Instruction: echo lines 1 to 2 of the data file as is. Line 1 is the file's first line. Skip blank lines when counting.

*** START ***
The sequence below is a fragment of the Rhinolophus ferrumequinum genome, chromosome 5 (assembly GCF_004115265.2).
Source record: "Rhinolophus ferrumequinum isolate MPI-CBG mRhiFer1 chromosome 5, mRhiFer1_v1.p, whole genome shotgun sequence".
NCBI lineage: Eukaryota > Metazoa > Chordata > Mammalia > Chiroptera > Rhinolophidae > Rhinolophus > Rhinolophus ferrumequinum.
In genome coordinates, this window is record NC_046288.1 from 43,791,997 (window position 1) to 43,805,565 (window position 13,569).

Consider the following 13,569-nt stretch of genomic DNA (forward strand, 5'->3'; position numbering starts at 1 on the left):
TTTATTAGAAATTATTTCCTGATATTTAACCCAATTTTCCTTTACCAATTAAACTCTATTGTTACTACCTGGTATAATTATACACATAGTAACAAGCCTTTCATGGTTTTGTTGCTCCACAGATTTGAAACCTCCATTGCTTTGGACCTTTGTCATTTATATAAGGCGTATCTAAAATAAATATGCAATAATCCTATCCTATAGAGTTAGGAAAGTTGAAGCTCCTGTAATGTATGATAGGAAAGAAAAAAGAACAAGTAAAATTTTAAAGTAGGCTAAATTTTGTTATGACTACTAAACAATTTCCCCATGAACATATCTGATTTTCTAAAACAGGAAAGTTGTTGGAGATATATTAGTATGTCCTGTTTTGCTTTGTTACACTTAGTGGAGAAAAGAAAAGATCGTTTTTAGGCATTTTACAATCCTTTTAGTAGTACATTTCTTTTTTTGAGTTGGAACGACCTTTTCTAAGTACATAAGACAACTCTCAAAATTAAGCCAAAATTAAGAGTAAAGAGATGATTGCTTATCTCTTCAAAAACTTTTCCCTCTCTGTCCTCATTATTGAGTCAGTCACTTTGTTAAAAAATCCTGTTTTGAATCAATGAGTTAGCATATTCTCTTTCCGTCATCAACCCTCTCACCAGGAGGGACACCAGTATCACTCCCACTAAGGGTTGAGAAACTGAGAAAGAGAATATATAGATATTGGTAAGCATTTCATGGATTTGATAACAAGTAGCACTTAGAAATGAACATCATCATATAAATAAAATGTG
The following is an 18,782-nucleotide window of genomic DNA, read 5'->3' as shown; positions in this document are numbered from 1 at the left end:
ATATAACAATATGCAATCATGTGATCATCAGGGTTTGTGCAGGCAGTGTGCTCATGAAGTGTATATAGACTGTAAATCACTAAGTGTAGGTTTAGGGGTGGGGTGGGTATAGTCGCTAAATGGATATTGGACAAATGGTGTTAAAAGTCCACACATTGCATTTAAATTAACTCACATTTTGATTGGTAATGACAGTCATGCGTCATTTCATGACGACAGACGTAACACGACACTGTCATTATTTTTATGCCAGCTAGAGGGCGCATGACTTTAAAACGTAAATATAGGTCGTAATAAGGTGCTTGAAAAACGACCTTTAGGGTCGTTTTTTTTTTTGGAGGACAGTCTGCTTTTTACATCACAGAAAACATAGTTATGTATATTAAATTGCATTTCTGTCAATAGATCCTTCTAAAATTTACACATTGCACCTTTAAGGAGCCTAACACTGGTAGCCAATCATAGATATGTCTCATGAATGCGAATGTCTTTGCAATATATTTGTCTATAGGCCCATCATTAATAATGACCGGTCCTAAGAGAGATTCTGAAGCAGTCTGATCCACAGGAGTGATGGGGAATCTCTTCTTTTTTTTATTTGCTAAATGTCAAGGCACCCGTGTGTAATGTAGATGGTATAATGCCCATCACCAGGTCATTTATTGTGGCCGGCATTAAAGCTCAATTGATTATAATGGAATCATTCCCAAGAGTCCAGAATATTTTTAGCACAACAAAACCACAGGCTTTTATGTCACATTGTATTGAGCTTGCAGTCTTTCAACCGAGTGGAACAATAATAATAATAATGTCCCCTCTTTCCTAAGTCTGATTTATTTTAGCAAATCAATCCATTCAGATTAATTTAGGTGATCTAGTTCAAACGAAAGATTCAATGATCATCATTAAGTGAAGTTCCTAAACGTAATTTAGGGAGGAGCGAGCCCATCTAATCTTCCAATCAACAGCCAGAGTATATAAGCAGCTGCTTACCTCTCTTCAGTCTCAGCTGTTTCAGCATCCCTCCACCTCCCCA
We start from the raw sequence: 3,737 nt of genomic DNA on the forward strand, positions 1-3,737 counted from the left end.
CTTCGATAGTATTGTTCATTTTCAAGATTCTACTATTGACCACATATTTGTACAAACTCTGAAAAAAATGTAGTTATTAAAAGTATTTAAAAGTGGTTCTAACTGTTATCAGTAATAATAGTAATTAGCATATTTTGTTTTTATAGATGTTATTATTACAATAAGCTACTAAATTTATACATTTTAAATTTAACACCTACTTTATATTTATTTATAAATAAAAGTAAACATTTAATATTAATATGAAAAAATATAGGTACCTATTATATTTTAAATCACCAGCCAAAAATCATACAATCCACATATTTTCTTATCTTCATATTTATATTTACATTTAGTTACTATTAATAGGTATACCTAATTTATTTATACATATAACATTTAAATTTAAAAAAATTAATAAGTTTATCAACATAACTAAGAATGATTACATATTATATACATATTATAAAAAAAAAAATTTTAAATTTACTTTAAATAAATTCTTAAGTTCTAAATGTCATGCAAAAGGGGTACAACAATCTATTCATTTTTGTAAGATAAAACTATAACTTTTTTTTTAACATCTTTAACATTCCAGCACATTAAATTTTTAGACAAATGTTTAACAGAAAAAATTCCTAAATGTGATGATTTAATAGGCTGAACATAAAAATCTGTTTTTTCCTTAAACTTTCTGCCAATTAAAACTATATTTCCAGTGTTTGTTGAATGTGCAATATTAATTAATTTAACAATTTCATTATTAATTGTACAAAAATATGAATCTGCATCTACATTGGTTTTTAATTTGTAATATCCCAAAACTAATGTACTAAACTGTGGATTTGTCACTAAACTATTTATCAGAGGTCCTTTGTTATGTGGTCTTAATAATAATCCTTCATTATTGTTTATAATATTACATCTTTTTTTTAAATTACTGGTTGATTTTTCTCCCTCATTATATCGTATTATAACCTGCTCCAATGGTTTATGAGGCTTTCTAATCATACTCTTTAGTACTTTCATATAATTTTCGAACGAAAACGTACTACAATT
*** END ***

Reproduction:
The sequence below is a fragment of the Rhinolophus ferrumequinum genome, chromosome 5 (assembly GCF_004115265.2).
Source record: "Rhinolophus ferrumequinum isolate MPI-CBG mRhiFer1 chromosome 5, mRhiFer1_v1.p, whole genome shotgun sequence".